During the study period, except April and May 2009, almost all influenza A infections were caused by pandemic (H1N1) 2009 virus. Delivery on the day after symptom onset was most frequent (14 [32.6%] births), followed by delivery on the same day as symptom onset (8 [18.6%] births). A similar trend was observed for preterm births. Of the 42 mothers, 40 (95.2%) received antiviral medications. Mixed feeding of breast and formula milk was most common, and 8 neonates were breast-fed only.

Among the 43 neonates, pandemic (H1N1) 2009 infection developed in only 1 (male, gestational age 37 weeks, birthweight 2,665 g). His mother had high fever, and pandemic (H1N1) 2009 was diagnosed by RT-PCR; she received oseltamivir and delivered her son 2 days after illness onset. The neonate became lethargic at 4 days of age, and pandemic (H1N1) 2009 infection was confirmed by a rapid-antigen detection kit. The neonate received oseltamivir and recovered the next day. He received oseltamivir for 5 days and was discharged at 12 days of age with no subsequent medical problems. Because onset occurred 4 days after birth, the possibility of horizontal infection from the mother cannot be excluded. Except for this 1 neonate, prophylactic antiviral drugs were not given to the other 42 neonates, none of whom became infected.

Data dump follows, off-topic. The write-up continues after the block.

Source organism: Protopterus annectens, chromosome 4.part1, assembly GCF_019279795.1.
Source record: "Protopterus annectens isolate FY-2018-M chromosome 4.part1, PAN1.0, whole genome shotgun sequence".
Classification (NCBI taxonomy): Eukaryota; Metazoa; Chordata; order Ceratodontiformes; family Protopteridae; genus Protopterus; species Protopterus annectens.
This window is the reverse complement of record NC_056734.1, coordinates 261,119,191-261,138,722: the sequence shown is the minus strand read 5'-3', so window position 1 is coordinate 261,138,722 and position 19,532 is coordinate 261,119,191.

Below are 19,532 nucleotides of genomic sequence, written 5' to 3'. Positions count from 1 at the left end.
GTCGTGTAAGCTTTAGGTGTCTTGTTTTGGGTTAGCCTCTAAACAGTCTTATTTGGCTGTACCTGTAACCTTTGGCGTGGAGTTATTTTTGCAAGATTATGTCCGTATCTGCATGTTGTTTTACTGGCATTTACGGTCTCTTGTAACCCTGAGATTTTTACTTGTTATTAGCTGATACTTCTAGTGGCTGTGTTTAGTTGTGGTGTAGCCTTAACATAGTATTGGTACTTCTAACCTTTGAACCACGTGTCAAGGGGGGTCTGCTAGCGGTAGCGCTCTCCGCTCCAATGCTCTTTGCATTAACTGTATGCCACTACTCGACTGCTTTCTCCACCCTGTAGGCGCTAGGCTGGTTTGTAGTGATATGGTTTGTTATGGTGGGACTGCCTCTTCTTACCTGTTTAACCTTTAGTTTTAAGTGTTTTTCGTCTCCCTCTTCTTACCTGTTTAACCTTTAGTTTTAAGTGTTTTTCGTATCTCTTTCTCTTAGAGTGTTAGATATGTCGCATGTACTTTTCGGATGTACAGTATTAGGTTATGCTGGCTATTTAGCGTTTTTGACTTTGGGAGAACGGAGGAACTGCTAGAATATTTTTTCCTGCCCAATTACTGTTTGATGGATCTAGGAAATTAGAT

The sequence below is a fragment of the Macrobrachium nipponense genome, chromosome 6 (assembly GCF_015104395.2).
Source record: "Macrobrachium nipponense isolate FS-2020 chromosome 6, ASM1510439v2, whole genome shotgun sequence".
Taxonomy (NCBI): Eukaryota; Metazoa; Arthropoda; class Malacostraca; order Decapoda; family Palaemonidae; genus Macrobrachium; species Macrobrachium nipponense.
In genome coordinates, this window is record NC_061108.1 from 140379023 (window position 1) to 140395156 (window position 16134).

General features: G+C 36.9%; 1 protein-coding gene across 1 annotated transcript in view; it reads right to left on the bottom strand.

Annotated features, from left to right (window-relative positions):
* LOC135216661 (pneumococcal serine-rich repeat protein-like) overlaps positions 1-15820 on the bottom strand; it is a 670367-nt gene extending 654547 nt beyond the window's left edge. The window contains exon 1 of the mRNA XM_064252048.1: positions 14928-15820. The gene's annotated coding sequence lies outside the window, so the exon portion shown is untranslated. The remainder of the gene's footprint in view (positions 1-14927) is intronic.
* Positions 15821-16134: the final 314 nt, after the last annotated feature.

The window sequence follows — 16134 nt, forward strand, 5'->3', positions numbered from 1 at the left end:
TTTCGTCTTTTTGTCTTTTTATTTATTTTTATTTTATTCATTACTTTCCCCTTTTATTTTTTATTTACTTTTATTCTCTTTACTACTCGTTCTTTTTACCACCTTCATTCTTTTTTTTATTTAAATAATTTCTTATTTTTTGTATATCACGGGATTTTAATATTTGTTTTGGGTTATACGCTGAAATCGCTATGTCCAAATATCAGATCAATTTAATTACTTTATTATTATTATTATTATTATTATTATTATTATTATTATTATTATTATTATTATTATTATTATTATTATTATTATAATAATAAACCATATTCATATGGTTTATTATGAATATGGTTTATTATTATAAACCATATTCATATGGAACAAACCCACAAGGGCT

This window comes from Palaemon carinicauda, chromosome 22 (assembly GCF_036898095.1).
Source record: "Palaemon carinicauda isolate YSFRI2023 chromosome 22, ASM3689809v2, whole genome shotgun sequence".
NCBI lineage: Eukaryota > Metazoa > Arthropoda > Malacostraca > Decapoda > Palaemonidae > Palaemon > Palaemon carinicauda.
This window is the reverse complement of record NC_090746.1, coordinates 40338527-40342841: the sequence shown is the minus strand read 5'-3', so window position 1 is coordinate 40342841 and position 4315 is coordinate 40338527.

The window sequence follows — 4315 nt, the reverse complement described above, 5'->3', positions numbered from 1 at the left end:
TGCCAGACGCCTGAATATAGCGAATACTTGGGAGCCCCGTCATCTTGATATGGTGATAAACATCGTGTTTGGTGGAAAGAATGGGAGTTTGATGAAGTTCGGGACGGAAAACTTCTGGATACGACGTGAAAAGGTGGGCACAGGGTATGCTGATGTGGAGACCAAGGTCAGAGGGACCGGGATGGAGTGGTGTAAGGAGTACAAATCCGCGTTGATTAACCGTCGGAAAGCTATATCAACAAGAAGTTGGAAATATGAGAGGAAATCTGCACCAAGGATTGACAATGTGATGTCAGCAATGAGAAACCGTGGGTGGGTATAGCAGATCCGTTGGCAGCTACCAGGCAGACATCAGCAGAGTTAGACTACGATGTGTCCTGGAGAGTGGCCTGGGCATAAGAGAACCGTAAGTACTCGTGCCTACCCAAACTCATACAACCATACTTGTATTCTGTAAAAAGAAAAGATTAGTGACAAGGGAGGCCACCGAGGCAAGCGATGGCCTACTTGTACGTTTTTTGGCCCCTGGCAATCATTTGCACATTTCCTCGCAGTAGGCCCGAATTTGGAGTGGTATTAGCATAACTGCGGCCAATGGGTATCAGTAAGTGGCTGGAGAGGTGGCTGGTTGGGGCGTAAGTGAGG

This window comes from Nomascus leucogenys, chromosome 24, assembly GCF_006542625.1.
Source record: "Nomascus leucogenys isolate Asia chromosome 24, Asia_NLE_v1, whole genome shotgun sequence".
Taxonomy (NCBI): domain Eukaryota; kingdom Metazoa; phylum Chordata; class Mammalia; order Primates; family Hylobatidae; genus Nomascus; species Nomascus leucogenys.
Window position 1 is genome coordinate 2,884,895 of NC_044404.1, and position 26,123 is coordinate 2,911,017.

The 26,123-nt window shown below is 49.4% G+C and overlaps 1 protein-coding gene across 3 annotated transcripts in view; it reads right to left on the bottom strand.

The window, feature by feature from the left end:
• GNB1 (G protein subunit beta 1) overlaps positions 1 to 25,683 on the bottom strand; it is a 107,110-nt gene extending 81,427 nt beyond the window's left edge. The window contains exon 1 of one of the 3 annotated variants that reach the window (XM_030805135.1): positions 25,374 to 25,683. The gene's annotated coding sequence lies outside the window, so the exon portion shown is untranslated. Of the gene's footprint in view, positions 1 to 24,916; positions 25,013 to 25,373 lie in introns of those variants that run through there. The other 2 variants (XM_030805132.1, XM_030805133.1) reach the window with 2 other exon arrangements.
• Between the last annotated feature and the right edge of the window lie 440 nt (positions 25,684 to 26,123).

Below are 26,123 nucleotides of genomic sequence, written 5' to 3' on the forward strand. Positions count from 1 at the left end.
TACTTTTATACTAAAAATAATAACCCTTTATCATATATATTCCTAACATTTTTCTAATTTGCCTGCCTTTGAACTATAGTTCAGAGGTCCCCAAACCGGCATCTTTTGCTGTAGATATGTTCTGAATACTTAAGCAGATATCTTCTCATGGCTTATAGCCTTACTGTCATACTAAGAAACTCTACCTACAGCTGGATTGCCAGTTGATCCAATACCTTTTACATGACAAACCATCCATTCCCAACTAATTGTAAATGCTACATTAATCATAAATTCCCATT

With respect to nosocomial pandemic (H1N1) 2009 infection in hospital wards caring for neonates, no cases of onset within 28 days after birth were reported. However, pandemic (H1N1) 2009 infection before discharge but after 28 days of age was reported for 6 neonates. These diagnoses were made by rapid diagnostic kit, specific RT-PCR, or both. Of these 6 neonates, 1 was born at 29 weeks of gestation and had a low birthweight (1,026 g); symptom onset at 32 days of age; and complications of respiratory distress, pneumothorax, and systemic inflammatory response syndrome. Oseltamivir was given to 5 of these 6 neonates, none had adverse effects and all 6 recovered.